Author/Source: James Gathany, Judy Schmidt, USCDCPVia Pixnio. Terms of Use: Public Domain (CC0).

Author/Source: CDCTerms of Use: Public Domain.


Author/Source: James Gathany, Judy Schmidt, USCDCPVia Pixnio. Terms of Use: Public Domain (CC0).

Author/Source: Sanofi Pasteur. Terms of Use: Creative Commons Attribution-NonCommercial-NoDerivs 2.0 Generic.

Author/Source: James Gathany, Judy Schmidt, USCDCPVia Pixnio. Terms of Use: Public Domain (CC0).


Autori/Izvor: CDC Global. Terms of Use: Creative Commons Attribution 2.0 Generic.

Author/Source: CDC. Via Unsplash. Terms of Use: Unsplash licence.

Author/Source: pressfotoVia Freepik. Terms of Use: Freepik License.

Author/Source: SELF Magazine. Terms of Use: Creative Commons Attribution 2.0 Generic.


Author/Source: CDC GlobalTerms of Use: Creative Commons Attribution 2.0 Generic (CC BY 2.0).

Author/Source: James Gathany, Judy Schmidt, USCDCPVia Pixnio. Terms of Use: Public Domain (CC0).

Autori/Izvor: CDC Global. Terms of Use: Creative Commons Attribution 2.0 Generic.


Author/Source: SELF Magazine. Terms of Use: Creative Commons Attribution 2.0 Generic.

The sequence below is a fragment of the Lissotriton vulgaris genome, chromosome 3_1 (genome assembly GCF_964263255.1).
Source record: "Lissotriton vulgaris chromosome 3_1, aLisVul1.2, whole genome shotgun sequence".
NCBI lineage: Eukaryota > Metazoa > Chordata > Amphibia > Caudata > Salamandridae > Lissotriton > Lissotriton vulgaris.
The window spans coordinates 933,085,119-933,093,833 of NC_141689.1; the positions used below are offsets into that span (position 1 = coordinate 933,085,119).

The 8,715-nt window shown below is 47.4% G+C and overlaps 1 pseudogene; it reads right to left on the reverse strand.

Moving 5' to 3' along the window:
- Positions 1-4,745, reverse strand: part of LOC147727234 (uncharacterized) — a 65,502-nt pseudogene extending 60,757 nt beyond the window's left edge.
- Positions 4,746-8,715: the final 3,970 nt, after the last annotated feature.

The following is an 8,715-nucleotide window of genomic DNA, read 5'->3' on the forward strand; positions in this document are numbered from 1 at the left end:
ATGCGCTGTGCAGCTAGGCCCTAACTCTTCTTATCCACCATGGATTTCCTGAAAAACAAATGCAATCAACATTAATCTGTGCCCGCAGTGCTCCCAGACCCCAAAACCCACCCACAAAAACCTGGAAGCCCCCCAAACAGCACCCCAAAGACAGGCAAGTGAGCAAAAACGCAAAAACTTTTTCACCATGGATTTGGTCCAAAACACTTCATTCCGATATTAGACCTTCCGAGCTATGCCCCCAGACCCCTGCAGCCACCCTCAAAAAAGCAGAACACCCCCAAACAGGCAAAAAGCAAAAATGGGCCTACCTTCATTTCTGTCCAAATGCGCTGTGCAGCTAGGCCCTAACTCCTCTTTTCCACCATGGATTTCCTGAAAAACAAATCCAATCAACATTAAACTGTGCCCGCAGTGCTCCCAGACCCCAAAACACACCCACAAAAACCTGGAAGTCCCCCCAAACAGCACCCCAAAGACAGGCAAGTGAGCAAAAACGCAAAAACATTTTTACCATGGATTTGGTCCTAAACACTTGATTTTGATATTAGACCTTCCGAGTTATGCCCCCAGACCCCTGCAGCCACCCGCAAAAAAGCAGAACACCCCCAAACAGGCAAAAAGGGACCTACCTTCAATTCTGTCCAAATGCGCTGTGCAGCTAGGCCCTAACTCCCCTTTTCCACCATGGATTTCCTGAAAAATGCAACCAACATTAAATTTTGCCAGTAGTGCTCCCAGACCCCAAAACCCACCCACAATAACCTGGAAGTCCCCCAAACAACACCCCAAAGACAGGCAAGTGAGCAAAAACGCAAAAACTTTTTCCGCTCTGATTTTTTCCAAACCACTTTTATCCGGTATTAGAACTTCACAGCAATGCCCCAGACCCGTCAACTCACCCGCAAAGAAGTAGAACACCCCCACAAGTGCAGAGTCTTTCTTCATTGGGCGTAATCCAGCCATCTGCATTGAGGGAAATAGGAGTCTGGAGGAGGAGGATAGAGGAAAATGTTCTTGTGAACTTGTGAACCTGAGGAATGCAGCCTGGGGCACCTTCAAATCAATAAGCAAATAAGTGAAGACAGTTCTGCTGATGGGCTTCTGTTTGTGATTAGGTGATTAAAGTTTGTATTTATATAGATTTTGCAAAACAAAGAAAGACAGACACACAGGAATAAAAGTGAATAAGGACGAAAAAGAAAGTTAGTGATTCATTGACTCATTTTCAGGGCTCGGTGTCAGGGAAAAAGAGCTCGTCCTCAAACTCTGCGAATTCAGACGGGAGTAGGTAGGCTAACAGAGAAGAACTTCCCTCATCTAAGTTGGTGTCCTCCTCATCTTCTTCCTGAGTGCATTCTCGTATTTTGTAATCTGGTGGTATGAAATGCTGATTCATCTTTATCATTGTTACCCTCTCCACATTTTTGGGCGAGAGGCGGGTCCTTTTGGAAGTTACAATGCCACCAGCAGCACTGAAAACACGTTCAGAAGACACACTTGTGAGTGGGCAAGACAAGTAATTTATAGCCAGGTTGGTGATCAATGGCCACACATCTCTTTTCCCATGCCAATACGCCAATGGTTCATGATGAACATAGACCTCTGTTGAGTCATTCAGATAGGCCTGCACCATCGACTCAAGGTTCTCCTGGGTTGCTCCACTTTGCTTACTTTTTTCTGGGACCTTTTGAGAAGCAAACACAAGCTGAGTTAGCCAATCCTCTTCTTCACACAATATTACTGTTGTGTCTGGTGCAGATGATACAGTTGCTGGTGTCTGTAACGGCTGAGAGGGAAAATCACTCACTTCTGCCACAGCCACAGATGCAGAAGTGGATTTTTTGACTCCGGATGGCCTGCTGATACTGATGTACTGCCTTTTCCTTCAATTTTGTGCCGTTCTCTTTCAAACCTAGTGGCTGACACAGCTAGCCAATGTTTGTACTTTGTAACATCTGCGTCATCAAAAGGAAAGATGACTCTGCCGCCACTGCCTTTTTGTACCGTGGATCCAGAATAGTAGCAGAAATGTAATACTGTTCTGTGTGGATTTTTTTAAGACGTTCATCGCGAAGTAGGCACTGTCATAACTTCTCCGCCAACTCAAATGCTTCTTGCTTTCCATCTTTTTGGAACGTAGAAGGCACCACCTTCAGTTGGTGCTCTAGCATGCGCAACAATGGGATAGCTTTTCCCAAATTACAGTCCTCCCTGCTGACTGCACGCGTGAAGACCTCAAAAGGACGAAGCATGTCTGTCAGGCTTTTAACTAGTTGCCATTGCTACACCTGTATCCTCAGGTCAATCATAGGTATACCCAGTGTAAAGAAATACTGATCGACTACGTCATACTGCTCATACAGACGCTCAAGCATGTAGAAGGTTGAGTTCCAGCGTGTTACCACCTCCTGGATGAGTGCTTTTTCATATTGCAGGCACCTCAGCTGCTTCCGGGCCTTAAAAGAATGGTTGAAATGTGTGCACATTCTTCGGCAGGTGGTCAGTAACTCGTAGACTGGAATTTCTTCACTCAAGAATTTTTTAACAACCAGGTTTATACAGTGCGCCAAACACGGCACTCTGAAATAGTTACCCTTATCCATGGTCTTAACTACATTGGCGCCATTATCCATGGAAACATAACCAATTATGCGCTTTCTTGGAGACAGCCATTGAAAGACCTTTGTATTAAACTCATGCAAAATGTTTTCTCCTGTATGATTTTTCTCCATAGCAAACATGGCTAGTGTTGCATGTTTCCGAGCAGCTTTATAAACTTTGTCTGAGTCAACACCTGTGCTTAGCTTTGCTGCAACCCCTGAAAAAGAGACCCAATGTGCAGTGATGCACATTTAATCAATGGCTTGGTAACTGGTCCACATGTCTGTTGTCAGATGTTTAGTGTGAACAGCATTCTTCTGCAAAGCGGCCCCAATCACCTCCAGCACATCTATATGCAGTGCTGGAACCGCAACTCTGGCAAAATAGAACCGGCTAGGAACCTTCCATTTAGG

Author/Source: pressfotoVia Freepik. Terms of Use: Freepik License.

Author/Source: CDCTerms of Use: Public Domain.


Author/Source: peoplecreationsVia Freepik. Terms of Use: Freepik License.


Author/Source: Sanofi Pasteur. Terms of Use: Creative Commons Attribution-NonCommercial-NoDerivs 2.0 Generic.

Author/Source: CDC. Via Unsplash. Terms of Use: Unsplash licence.




Author/Source: Sanofi Pasteur. Terms of Use: Creative Commons Attribution-NonCommercial-NoDerivs 2.0 Generic.

Author/Source: CDC. Via Unsplash. Terms of Use: Unsplash licence.


Author/Source: CDCTerms of Use: Public Domain.

Author/Source: CDCTerms of Use: Public Domain.

Author/Source: CDCTerms of Use: Public Domain.

Author/Source: CDCTerms of Use: Public Domain.

Author/Source: CDCTerms of Use: Public Domain.

Author/Source: CDCTerms of Use: Public Domain.

Author/Source: CDCTerms of Use: Public Domain.


Author/Source: CDCTerms of Use: Public Domain.

Author/Source: CDCTerms of Use: Public Domain.

Author/Source: CDC. Via IAC Image LibraryTerms of Use: Public Domain.

Author/Source: CDCTerms of Use: Public Domain.


Author/Source: CDC. Via IAC Image LibraryTerms of Use: Public Domain.

Author/Source: CDC. Via Unsplash. Terms of Use: Unsplash licence.

Author/Source: SELF Magazine. Terms of Use: Creative Commons Attribution 2.0 Generic.


Author/Source: James Gathany, Judy Schmidt, USCDCPVia Pixnio. Terms of Use: Public Domain (CC0).

Author/Source: CDCTerms of Use: Public Domain.

Author/Source: SELF Magazine. Terms of Use: Creative Commons Attribution 2.0 Generic.

Author/Source: James Gathany, Judy Schmidt, USCDCP. Via Pixnio. Terms of Use: Public Domain (CC0).